TBIR Towers sits quite close to a number of clubs. Welling United isn’t more than a ten minute bike ride away, Bromley/Cray Wanderers a bit further (and a 314 bus ride) but there is one closer. And ashamedly I had never graced them with my presence. So with Lewes away on the other side of London in Harrow and me on a three-line whip to be hope by 5pm there was a perfect opportunity to hop on my Raleigh Grifter and cycle downhill all the way to my “local club”, Cray Valley Paper Mills.

The reason why I had never seen them was that a) We do not live anywhere near Cray Valley, and b) There isn’t a Paper Mills near our house. How was I to know that they moved to Eltham some years ago but had never managed to shed the Paper Mills part of their name (and that  the river Cray was now 6 miles away). The club had been promoted to the Kent Premier League last season and were admitted to the level below the Ryman League despite the fact they didn’t have floodlights or stands. So having cycled passed the ground on dozens of occasions you can understand why I never knew there was a team playing there. Continue reading

A case of rough justice


Imagine you were given a task to do.  You were given a clear deadline and despite the fact that you would incur considerable cost in complying, you set about the job in hand. And then imagine how you would feel if part way through the task, with everything on track the goalposts were moved, making it impossible to achieve.  The penalty for not hitting the new deadline? Demotion.

Now take a look at the ground above.  Idyllic isn’t it.  This is Oakwood, home of Vickers Crayford Dartford Athletic.  This was taken a month before a decision was made to expel VCD Athletic from the Ryman League structure.  Their offence?  Well see that pinkish path around the edge of the pitch?  The one that is about 1metre wide?  Well that wasn’t deemed enough.  It needed to be 2metres wide (see full story here).  The club were on course to complete this work by the original stated deadline, but then someone at the league decided to bring that deadline forward for reasons unknown.  The club couldn’t meet that, and despite finishing in their inaugural season in the Ryman League in 8th place, the club were relegated.  Sound harsh?  Indeed.  Especially as their average crowd in that first season was just 93 people, making them the 330th best supported team in England.  As you can see from above, it wouldn’t be hard to fit 93 people in the two stands or randomly around the pitch, but hey-ho these are the same people who have stopped Whitehawk playing at the Withdean Stadium, used by Brighton & Hove Albion for many seasons in levels up to the Championship because it didn’t meet their requirements. Continue reading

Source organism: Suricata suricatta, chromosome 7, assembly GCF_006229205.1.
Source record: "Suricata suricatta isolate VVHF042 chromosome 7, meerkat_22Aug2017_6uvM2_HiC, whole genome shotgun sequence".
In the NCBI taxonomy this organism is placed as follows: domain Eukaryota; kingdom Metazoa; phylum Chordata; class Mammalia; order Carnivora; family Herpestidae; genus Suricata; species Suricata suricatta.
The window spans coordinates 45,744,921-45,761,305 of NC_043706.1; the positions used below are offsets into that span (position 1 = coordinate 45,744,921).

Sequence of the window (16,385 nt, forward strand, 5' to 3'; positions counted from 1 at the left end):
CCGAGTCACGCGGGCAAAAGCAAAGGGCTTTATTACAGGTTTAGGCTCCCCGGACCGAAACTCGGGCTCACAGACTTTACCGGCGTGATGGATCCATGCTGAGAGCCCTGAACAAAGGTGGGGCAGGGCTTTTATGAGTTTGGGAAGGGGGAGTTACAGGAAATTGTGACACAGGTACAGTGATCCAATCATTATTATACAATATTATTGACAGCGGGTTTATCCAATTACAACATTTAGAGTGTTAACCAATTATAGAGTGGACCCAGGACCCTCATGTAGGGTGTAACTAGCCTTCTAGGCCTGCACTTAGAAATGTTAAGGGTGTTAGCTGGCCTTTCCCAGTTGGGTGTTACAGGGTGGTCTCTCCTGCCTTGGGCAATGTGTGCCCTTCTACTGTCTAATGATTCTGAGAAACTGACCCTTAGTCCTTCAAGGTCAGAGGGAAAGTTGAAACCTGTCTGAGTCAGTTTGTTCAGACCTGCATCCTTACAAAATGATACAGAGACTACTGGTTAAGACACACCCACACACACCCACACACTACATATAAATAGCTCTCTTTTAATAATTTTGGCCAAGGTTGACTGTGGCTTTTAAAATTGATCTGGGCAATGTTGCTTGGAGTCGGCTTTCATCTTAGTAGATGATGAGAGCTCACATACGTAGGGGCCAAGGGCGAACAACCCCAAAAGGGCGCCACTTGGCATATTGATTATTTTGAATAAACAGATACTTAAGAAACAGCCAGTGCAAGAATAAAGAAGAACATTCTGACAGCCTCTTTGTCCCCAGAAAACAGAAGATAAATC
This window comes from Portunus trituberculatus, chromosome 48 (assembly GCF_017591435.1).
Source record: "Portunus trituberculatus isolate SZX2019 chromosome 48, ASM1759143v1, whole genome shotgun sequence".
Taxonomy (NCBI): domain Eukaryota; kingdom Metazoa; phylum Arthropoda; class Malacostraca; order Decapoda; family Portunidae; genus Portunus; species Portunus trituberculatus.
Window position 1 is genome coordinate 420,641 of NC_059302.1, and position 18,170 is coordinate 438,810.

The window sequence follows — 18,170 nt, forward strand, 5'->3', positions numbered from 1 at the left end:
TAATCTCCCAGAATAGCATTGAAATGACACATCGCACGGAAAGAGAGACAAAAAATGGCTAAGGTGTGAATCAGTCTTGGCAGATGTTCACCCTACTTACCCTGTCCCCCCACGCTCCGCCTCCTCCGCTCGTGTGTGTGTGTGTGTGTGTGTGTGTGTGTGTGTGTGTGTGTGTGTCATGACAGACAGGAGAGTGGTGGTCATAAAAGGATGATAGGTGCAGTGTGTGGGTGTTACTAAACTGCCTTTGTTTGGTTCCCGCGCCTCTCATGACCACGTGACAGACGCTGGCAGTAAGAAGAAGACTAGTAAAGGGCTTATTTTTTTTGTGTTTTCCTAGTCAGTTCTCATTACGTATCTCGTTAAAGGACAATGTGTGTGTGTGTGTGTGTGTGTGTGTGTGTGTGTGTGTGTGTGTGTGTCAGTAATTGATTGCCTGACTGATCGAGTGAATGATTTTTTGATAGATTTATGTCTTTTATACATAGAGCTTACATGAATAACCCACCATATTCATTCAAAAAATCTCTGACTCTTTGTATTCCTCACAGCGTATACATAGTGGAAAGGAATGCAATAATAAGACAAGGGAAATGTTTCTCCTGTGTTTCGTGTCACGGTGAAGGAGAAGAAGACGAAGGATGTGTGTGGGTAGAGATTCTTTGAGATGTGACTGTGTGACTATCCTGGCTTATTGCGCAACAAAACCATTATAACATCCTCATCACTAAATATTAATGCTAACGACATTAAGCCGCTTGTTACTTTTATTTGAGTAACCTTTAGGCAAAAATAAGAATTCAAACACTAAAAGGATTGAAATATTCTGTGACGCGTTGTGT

Happiness is a warm blanket


In twenty years time my grandchildren will ask me about this day I am sure. The day that a new football club was reborn. And I can say I was there when history was made. This was no Liverpool/Everton Anfield situation, nor was it as ground shaking as how Internazionale came to be wearing the Nerazzuri instead of the Rossoneri. Oh no, in Kent we like to do things a little bit more discreet or without fuss. After all this is the Garden of England and too much noise will upset the neighbours. So in June 2011 when Norton Sports decided to become Woodstock Sports there was just a simple “Jolly good show old bean”, a pat on the back and jugs of Pimms all round.

Norton Sports had been playing in the Kent Premier League for a couple seasons after making the long transition from the local leagues. Forced to play their home games down the A2 at Herne Bay they had sort of reached a plateau. They wanted to come “home” to Sittingbourne, but their ground was not deemed adequate by the powers that be. Continue reading